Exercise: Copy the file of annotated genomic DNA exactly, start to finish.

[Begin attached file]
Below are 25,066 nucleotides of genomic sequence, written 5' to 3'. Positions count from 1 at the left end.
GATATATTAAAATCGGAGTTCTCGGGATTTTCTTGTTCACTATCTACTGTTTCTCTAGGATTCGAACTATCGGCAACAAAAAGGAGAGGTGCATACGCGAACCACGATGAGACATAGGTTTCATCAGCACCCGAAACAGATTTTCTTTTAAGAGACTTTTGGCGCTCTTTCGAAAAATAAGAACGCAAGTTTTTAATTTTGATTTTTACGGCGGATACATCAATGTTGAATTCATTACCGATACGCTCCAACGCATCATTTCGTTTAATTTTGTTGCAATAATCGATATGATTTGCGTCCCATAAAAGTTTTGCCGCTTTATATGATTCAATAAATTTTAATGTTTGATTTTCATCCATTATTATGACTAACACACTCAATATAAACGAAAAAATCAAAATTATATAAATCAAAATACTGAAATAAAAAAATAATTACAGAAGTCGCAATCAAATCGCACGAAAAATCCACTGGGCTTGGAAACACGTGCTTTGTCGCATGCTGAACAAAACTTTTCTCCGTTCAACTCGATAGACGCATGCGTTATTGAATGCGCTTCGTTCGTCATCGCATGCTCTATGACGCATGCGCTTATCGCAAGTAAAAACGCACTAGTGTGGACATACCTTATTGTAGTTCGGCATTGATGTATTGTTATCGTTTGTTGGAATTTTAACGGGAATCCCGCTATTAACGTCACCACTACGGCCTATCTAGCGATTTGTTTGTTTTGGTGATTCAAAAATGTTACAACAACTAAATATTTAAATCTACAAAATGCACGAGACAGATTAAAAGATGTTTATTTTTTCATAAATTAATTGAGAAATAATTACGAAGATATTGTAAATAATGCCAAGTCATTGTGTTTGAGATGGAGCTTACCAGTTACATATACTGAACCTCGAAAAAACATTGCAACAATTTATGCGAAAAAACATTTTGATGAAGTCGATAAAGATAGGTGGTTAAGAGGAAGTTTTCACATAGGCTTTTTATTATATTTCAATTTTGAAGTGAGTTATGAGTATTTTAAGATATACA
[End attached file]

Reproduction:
Below are 25,066 nucleotides of genomic sequence, written 5' to 3'. Positions count from 1 at the left end.
GATATATTAAAATCGGAGTTCTCGGGATTTTCTTGTTCACTATCTACTGTTTCTCTAGGATTCGAACTATCGGCAACAAAAAGGAGAGGTGCATACGCGAACCACGATGAGACATAGGTTTCATCAGCACCCGAAACAGATTTTCTTTTAAGAGACTTTTGGCGCTCTTTCGAAAAATAAGAACGCAAGTTTTTAATTTTGATTTTTACGGCGGATACATCAATGTTGAATTCATTACCGATACGCTCCAACGCATCATTTCGTTTAATTTTGTTGCAATAATCGATATGATTTGCGTCCCATAAAAGTTTTGCCGCTTTATATGATTCAATAAATTTTAATGTTTGATTTTCATCCATTATTATGACTAACACACTCAATATAAACGAAAAAATCAAAATTATATAAATCAAAATACTGAAATAAAAAAATAATTACAGAAGTCGCAATCAAATCGCACGAAAAATCCACTGGGCTTGGAAACACGTGCTTTGTCGCATGCTGAACAAAACTTTTCTCCGTTCAACTCGATAGACGCATGCGTTATTGAATGCGCTTCGTTCGTCATCGCATGCTCTATGACGCATGCGCTTATCGCAAGTAAAAACGCACTAGTGTGGACATACCTTATTGTAGTTCGGCATTGATGTATTGTTATCGTTTGTTGGAATTTTAACGGGAATCCCGCTATTAACGTCACCACTACGGCCTATCTAGCGATTTGTTTGTTTTGGTGATTCAAAAATGTTACAACAACTAAATATTTAAATCTACAAAATGCACGAGACAGATTAAAAGATGTTTATTTTTTCATAAATTAATTGAGAAATAATTACGAAGATATTGTAAATAATGCCAAGTCATTGTGTTTGAGATGGAGCTTACCAGTTACATATACTGAACCTCGAAAAAACATTGCAACAATTTATGCGAAAAAACATTTTGATGAAGTCGATAAAGATAGGTGGTTAAGAGGAAGTTTTCACATAGGCTTTTTATTATATTTCAATTTTGAAGTGAGTTATGAGTATTTTAAGATATACA